Green Living, Natural Living, Sustainability, Eco Friendly … what does it mean?
Natural Living or Green Living really means different things to different people, so perhaps I should change that to What does Green Living mean to me?
Disclosure: This page contains affiliate links which simply means if you click through and buy or sign up, this site may get a small commission, at absolutely no extra cost to you.
In a nutshell, to me it means living with nature and not opposed to nature, as much as possible. Living in harmony with the many plants and creatures. Walking lightly on this beautiful planet of ours while enjoying and breathing in its gifts.
Leaving nothing but a footprint which means living as close to zero waste as possible. Choosing Eco Friendly options when I can. Mainly … being aware of my impact on the earth, the animals and the environment. Here are the various ways that I enjoy eco friendly, natural, green living.
REDUCE, RE-USE, RECYCLE. Remember that campaign? That was a long time ago but it’s still catchy. While recycling programs have come a long way since then, they are still very much lacking.
I grew up in Germany in the 70s and remember very well the large, brightly colored recycling containers in our neighborhood. That was 40 years ago and the US has not yet caught up to those basic programs. Come on guys, it’s really not that hard to do! Here are just a few super simple, basic things anybody can do to reduce their garbage:
Green Living means Re-use and Re-purpose:
- Skip the plastic produce bag at the grocery store. You will wash the veggies at home anyway. (Or opt for reusable cloth bags instead)
- Bag your goods in reusable shopping bags instead of plastic. (I admit, I’m terrible at remembering my reusable grocery bags). In a pinch, ask for paper bags instead. Those are fully compostable.
- Opt for a reusable water bottle instead store bought bottled water. Did you know that bottled water is not regulated like tap water? And, did you know that most bottled water is tap water?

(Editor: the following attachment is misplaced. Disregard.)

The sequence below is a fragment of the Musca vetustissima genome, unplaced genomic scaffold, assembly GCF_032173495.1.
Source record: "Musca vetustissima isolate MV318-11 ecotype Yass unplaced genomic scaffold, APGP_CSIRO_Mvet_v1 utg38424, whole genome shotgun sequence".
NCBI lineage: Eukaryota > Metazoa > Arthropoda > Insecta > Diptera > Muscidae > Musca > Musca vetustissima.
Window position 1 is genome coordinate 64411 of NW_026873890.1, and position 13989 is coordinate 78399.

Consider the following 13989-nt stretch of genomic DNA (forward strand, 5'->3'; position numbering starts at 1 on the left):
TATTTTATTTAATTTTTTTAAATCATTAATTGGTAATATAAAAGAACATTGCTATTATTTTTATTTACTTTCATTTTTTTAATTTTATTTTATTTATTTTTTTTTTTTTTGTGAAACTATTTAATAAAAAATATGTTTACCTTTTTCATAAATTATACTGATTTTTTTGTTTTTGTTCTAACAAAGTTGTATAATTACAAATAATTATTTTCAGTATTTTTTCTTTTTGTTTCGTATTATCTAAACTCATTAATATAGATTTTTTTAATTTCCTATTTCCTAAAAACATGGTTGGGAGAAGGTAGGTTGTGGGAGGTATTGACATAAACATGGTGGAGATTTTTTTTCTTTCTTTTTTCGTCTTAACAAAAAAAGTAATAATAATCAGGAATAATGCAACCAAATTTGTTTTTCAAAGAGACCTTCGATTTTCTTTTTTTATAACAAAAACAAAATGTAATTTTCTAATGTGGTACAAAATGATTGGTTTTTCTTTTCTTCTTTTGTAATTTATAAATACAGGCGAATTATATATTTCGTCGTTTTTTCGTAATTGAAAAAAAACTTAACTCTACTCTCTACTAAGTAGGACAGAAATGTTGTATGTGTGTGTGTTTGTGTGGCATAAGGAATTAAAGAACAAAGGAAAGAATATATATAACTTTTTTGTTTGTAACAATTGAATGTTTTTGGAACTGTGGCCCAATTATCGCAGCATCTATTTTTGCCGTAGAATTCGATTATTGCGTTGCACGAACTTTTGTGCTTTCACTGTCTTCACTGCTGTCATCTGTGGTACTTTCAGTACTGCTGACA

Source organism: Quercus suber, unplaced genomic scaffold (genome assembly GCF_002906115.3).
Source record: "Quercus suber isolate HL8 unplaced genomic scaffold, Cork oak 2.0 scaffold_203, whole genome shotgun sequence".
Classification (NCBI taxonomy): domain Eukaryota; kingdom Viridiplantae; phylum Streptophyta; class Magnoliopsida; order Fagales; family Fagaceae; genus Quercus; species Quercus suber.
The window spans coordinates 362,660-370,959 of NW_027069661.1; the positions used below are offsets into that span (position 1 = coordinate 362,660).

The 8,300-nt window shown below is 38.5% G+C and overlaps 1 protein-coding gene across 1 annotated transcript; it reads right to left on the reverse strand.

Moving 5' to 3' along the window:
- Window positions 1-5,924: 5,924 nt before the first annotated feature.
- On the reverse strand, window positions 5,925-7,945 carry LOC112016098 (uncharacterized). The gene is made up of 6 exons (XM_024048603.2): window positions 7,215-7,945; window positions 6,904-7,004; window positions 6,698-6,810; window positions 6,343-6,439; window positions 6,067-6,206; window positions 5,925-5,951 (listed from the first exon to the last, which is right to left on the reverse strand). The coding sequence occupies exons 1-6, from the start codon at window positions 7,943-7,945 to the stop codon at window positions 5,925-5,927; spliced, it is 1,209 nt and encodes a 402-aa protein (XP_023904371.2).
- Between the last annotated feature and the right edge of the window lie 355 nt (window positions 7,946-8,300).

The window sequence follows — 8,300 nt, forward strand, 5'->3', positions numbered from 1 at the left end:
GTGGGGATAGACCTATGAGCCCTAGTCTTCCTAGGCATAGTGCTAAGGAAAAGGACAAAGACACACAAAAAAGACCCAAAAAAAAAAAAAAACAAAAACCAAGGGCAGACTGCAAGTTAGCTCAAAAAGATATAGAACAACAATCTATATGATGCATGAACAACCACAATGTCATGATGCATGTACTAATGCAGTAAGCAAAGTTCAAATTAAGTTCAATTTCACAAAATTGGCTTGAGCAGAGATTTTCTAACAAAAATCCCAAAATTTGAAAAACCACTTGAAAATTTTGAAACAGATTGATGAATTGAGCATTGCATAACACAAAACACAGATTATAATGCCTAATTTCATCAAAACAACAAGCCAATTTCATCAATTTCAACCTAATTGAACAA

- Buy large items such as laundry detergent, dish detergent or cat litter in cardboard boxes instead of plastic containers. They are recyclable and mostly compostable
- Ditch the paper towels and napkins and go for washable ones instead. Just toss them in with your regular laundry.
- Re-use cardboard boxes as weed barriers in the garden
Trust me, I know it can be inconvenient to recycle your glass, aluminum and cardboard especially when you already have your hands full with your children and a full time job. I get it, I really do.
And, I also realize that you may not live in an area that offers curbside recycling. We are fortunate to have home pickup recycling program. Yes, it does cost a bit extra but the amount of recycling we put out there is nearly double that of the actual garbage we accumulate!
Honestly though, recycling should be the last part of the puzzle. The first part should be us not using that piece of garbage in the first place.
And as far as reducing goes … I’ve gotten into the habit of asking myself: Do I really need that item? Do I already have something at home that will work just as well? Or, if it’s a rarely used thing, can I borrow that item?
This is a biggie for me. Being out in my garden is my meditation. I can get completely lost out there digging in the dirt, sowing seeds and enjoying the many deer, birds and occasional turtles that come to visit.